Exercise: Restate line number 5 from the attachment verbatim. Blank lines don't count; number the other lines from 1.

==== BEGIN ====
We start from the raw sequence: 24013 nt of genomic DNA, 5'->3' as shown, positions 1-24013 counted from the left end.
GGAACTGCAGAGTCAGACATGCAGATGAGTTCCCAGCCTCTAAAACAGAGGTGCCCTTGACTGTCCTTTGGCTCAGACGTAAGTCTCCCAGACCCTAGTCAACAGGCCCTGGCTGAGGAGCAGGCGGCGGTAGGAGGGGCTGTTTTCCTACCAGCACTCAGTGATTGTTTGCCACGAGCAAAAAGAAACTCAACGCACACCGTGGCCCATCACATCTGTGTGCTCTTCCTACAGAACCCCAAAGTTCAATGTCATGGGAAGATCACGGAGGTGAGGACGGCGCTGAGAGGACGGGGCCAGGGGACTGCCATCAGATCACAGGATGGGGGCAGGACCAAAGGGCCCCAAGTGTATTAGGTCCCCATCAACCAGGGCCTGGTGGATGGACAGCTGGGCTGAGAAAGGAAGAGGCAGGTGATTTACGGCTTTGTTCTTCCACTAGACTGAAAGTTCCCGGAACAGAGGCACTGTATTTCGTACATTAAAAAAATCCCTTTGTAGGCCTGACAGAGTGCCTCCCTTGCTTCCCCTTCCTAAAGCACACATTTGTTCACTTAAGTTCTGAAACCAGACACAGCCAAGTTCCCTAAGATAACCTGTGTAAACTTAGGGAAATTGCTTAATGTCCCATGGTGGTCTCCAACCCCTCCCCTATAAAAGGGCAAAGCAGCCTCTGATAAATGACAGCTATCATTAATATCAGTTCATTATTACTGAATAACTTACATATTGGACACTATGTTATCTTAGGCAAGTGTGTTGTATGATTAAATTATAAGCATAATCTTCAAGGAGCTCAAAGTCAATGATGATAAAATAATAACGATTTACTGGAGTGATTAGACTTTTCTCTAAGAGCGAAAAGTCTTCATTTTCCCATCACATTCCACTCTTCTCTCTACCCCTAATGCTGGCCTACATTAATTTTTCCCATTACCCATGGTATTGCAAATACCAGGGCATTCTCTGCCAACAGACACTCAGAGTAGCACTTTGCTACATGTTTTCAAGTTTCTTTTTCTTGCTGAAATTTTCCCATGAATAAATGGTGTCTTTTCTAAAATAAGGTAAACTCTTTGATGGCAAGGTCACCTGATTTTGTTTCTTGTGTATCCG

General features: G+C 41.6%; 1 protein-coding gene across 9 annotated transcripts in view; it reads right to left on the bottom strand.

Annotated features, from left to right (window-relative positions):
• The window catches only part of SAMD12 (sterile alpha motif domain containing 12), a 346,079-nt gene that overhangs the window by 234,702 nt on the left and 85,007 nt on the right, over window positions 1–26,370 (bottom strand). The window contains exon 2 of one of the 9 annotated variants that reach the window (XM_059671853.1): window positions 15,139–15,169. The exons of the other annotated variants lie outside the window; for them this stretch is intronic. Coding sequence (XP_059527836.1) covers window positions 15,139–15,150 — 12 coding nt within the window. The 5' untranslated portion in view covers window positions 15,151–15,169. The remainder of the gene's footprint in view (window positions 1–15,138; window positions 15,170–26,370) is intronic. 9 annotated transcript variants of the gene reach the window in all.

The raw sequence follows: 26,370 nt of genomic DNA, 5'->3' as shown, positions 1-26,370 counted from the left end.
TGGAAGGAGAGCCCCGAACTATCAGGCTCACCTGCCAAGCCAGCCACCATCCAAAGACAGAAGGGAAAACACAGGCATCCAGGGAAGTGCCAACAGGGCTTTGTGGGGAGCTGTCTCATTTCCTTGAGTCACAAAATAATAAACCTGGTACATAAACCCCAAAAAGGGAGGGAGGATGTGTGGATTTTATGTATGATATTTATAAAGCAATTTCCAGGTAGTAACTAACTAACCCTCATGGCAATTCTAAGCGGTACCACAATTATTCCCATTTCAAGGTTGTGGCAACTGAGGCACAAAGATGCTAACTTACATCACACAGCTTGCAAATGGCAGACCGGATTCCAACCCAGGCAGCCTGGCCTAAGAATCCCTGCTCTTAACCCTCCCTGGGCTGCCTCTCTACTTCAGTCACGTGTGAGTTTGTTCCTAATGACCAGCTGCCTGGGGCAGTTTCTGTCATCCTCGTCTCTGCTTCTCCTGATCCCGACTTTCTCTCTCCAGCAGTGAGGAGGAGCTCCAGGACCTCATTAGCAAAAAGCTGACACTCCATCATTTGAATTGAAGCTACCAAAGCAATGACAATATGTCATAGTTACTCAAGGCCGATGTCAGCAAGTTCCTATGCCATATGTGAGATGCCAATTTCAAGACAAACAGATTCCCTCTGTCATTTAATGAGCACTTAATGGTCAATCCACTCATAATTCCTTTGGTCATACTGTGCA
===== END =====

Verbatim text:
• The window catches only part of SAMD12 (sterile alpha motif domain containing 12), a 346,079-nt gene that overhangs the window by 234,702 nt on the left and 85,007 nt on the right, over window positions 1–26,370 (bottom strand). The window contains exon 2 of one of the 9 annotated variants that reach the window (XM_059671853.1): window positions 15,139–15,169. The exons of the other annotated variants lie outside the window; for them this stretch is intronic. Coding sequence (XP_059527836.1) covers window positions 15,139–15,150 — 12 coding nt within the window. The 5' untranslated portion in view covers window positions 15,151–15,169. The remainder of the gene's footprint in view (window positions 1–15,138; window positions 15,170–26,370) is intronic. 9 annotated transcript variants of the gene reach the window in all.